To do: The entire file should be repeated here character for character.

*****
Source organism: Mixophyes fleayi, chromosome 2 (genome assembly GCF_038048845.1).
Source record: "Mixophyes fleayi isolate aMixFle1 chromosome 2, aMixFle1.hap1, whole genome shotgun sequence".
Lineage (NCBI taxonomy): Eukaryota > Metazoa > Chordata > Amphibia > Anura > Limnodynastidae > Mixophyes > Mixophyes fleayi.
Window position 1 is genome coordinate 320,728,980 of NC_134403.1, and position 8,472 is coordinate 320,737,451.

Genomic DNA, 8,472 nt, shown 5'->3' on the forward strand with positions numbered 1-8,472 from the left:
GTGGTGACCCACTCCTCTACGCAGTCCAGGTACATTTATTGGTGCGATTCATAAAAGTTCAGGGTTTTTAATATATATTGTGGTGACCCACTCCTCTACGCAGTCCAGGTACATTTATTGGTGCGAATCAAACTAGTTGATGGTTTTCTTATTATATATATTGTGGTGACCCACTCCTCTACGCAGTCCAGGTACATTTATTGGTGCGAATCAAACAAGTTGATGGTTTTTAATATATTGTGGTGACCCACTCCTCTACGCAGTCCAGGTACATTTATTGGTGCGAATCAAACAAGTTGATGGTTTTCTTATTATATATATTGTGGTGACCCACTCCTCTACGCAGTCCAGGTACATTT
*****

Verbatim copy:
Source organism: Mixophyes fleayi, chromosome 2 (genome assembly GCF_038048845.1).
Source record: "Mixophyes fleayi isolate aMixFle1 chromosome 2, aMixFle1.hap1, whole genome shotgun sequence".
Lineage (NCBI taxonomy): Eukaryota > Metazoa > Chordata > Amphibia > Anura > Limnodynastidae > Mixophyes > Mixophyes fleayi.
Window position 1 is genome coordinate 320,728,980 of NC_134403.1, and position 8,472 is coordinate 320,737,451.

Genomic DNA, 8,472 nt, shown 5'->3' on the forward strand with positions numbered 1-8,472 from the left:
GTGGTGACCCACTCCTCTACGCAGTCCAGGTACATTTATTGGTGCGATTCATAAAAGTTCAGGGTTTTTAATATATATTGTGGTGACCCACTCCTCTACGCAGTCCAGGTACATTTATTGGTGCGAATCAAACTAGTTGATGGTTTTCTTATTATATATATTGTGGTGACCCACTCCTCTACGCAGTCCAGGTACATTTATTGGTGCGAATCAAACAAGTTGATGGTTTTTAATATATTGTGGTGACCCACTCCTCTACGCAGTCCAGGTACATTTATTGGTGCGAATCAAACAAGTTGATGGTTTTCTTATTATATATATTGTGGTGACCCACTCCTCTACGCAGTCCAGGTACATTT